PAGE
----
So yes, we need new regulation, but the financial community also needs to establish new norms, and people who step outside of those norms must be socially ostracized in whatever sense is required in those markets. Rules and regulations are not enough by themselves, community attitudes must change as well.
Mark Thoma. I agree that a world with stronger ethical norms in the financial community would be preferable to one without. I don’t know that we “need” these norms. I think it’s a question of trust: the better the ethical “checks” of the community (as opposed to regulatory checks), the stronger the trust.
Smith actually wrote about this in Theory of Moral Sentiments:
But though the necessary assistance should not be afforded from such generous and disinterested motives, though among the different members of the society there should be no mutual love and affection, the society, though less happy and agreeable, will not necessarily be dissolved. Society may subsist among different men, as among different merchants, from a sense of its utility, without any mutual love or affection; and though no man in it should owe any obligation, or be bound in gratitude to any other, it may still be upheld by a mercenary exchange of good offices according to an agreed valuation.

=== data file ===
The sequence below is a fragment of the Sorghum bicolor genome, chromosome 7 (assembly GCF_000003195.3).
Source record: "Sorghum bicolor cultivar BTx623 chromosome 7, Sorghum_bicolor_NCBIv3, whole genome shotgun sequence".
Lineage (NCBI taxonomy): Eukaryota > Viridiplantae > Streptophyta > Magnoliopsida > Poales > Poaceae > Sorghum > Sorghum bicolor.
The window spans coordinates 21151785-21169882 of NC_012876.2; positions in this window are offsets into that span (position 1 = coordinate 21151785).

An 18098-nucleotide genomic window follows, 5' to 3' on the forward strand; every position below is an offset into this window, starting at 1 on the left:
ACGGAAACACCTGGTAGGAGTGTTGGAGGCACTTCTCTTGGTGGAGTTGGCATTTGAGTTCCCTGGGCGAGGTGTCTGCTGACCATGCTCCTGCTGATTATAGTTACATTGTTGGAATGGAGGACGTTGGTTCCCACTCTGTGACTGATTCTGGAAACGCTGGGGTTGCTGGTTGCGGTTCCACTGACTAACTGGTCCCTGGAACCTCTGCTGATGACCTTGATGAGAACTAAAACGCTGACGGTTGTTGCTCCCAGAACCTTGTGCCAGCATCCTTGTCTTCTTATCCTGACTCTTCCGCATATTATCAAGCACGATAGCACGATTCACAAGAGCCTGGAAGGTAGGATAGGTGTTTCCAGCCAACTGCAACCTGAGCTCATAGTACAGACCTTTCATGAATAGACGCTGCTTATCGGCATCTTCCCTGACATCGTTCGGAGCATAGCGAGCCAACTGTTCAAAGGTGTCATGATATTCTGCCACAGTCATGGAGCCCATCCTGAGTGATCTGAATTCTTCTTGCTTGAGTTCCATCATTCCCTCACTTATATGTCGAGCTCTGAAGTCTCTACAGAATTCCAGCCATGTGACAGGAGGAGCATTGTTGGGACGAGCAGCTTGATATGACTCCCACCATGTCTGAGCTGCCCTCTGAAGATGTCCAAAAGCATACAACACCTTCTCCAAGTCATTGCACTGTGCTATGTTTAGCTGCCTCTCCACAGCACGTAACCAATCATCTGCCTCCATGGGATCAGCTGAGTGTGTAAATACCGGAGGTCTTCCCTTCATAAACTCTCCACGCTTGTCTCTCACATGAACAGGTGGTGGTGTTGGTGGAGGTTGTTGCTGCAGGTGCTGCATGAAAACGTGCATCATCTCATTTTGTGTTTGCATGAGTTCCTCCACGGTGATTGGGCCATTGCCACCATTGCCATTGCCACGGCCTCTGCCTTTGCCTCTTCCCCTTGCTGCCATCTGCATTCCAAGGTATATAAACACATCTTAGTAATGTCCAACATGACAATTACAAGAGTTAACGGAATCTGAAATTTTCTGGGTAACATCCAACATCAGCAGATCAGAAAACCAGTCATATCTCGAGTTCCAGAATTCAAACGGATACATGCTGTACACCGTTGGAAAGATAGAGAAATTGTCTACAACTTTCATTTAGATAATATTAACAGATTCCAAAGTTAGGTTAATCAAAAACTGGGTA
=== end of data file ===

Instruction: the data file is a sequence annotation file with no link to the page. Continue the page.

Is it possible to have a financial system that is an object for disapprobation — for its self-interested, short-sighted and negligent behavior — yet still be just? In other words, are we obligated to impose upon it some kind of ethical reform, be it through punishment or incentives?